Mermaid and Robot Hit Ikea

My friend and co-worker Suzi texted me this morning and asked if I wanted to accompany her and her two peanuts (kids) to Ikea. My response was what it always was when people ask if I want to go get lost amongst droves of organizational solutions–YES. I only spent $30.00 of my own money and mostly got things for my office.

When I went to the Mall of America on a field trip in spring, I bought 3 lego keychains at the LEGO store. I bought a Yoda for my sister, Beth, because she is wise. I bought mermaid for Suzi because it’s blonde (like she is) and has yellow skin like she does. Just kidding! Yellow is her favorite color. And I bought a robot for me because I am a robot (with my OmniPod). I smile every time I see our key rings!

I actually got to be a double-robot for the last three and a half days. My blood sugars were whack, and Dr. K (who is back from maternity leave!) suggested a 3 day constant glucose monitoring study. The monitor they hooked-up to me on Friday didn’t display any numbers for me to see, so I still had to test frequently. I had it taken off this morning. That sucker was painful to insert. It believe it was the Guardian CGM by Medtronic. It had a cannula that was least an inch long. It was kind of terrifying. I hope that the Dexcom isn’t half as painful to insert because I’d really like to get one in the next few months!

Insurance Change

Has an email about changing insurance ever made you cry?

If so–you might have a chronic disease.

My employer is changing insurance providers and I’m scared out of my whits. For most people, a change in insurance companies doesn’t mean a whole lot. You will probably still go to the same urgent care clinic for strep throat tests, and you’re probably fine calling whatever toll free nurse-line number that’s printed on the back of your insurance card. You might have to see a different primary care physician each year for your pap/physical, but the only doctor who would have ever recognized you in a crowd was probably the pediatrician you had until you moved out of your parent’s house.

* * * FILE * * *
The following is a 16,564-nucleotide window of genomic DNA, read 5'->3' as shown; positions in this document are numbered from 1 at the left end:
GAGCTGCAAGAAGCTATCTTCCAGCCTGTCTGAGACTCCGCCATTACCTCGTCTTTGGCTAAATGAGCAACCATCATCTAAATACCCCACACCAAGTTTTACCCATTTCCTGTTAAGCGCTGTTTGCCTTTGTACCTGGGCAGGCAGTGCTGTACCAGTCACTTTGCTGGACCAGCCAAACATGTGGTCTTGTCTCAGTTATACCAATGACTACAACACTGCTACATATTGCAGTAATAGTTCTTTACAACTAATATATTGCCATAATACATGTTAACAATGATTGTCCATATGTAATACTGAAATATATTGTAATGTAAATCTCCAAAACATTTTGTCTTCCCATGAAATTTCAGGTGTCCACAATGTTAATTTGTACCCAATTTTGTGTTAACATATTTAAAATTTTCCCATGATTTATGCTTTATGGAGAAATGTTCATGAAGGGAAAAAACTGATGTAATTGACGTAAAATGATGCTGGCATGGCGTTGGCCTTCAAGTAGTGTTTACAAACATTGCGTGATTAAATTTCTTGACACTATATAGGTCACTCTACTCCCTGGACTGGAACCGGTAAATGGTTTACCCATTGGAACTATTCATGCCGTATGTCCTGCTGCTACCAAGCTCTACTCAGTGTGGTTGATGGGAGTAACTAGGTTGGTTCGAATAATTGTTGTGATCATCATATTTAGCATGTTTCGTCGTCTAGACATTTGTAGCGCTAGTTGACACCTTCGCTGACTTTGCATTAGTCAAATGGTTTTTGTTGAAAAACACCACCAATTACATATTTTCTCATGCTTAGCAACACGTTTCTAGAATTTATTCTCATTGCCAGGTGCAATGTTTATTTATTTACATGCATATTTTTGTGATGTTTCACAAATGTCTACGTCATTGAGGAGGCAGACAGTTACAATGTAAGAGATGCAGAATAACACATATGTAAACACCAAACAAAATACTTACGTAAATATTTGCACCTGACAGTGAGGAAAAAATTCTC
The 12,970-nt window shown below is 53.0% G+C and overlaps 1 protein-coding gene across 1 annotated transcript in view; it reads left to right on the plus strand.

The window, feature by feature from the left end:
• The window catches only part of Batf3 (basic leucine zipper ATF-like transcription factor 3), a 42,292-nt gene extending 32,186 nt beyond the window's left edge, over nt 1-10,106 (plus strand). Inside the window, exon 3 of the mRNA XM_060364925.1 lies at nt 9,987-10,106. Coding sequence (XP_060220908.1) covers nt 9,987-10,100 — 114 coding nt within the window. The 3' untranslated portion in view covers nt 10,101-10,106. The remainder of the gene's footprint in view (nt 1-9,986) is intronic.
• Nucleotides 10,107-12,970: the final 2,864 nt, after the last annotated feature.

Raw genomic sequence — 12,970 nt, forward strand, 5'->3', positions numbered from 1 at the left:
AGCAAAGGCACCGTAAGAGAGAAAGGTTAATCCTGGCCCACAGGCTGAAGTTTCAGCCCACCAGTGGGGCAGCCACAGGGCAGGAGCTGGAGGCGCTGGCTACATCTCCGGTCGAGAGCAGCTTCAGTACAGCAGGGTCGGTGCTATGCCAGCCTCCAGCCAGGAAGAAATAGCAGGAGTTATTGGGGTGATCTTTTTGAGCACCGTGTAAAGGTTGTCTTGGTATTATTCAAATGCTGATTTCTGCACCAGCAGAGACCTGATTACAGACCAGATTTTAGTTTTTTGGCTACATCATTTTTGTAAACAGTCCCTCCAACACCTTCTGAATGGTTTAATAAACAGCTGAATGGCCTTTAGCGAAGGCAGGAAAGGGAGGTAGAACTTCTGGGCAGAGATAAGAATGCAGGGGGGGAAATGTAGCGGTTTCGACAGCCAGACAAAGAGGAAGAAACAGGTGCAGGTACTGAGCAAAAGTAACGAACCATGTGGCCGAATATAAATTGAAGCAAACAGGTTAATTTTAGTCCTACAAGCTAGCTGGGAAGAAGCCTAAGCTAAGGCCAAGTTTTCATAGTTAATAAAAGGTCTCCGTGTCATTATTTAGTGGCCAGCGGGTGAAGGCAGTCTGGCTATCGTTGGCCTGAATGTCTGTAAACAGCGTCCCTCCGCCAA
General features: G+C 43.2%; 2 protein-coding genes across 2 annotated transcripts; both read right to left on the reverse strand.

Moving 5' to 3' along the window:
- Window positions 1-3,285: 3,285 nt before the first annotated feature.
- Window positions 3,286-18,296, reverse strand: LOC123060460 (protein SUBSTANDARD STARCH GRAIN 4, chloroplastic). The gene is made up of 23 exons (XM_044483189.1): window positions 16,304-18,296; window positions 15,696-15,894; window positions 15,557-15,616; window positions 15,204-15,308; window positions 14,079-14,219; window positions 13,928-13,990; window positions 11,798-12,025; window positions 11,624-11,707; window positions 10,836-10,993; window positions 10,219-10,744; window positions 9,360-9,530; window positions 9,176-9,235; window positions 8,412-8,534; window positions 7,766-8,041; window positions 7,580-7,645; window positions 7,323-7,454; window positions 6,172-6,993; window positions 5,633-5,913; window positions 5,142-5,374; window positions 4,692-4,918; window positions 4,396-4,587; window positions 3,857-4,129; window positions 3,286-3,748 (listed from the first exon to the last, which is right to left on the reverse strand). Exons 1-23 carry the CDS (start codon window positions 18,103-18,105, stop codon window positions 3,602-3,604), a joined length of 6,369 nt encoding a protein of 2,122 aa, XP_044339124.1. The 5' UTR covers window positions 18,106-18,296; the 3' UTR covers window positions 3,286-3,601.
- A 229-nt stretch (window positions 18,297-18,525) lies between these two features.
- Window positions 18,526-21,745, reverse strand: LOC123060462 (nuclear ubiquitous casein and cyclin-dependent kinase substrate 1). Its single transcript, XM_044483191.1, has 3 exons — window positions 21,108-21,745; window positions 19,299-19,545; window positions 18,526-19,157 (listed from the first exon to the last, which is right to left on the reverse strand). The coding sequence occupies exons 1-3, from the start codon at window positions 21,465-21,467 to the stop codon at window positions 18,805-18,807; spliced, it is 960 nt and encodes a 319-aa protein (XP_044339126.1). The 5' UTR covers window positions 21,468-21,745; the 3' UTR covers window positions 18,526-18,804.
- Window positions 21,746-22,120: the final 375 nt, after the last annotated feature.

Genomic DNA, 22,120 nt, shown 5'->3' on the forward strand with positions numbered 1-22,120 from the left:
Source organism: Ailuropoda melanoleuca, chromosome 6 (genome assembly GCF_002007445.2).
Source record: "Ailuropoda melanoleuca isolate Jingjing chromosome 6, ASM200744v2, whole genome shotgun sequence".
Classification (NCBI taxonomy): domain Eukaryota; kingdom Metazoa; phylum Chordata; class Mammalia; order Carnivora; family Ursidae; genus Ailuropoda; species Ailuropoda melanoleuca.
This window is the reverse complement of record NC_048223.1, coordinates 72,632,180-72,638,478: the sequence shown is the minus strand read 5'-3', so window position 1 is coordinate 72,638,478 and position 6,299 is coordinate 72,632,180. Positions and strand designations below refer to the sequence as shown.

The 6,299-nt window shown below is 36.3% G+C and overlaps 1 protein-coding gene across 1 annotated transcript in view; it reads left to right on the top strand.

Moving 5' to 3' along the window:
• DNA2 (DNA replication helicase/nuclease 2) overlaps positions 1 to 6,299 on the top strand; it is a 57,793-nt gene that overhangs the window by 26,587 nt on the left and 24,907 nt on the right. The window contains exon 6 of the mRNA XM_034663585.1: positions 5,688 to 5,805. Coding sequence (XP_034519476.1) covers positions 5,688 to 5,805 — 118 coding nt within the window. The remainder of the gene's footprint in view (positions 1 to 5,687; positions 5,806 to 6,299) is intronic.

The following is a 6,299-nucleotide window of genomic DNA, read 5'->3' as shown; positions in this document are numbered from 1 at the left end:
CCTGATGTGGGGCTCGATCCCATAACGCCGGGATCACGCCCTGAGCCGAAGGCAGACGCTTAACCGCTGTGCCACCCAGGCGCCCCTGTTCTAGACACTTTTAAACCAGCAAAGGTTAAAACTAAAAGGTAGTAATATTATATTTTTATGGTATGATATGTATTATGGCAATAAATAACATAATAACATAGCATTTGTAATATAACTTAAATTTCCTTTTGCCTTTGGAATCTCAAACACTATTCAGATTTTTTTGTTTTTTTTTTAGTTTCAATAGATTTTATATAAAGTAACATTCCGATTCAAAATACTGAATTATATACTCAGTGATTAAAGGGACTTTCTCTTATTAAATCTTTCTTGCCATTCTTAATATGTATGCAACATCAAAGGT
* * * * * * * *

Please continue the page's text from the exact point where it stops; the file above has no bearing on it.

The insurance company is the gatekeeper to our care. They approve or deny every aspect of what keeps us alive. Typically it means a change in the ‘provider network.’ Most insurance companies make deals with certain providers for two reasons; it keeps the insurer’s costs to a  minimum and it provides some assurance that patients will consistently obtain care from those providers.

I’m thankful to be employed. I am thankful to have insurance in the first place, but I am scared that my current endocrinology team will not be within the new insurer’s provider network. This means paying some percentage for every visit out-of-pocket. It’s commonly between 20-40%. That’s a lot when I am supposed to see them 4 times a year with each visit costin between  $300.00 and $500.00.

All I can do is hope that all of my OmniPod supplies are covered and that my team is within the provider network.
Even if not–I’ll keep fighting the good fight.

Check

I haven’t written in forever. So here’s an update.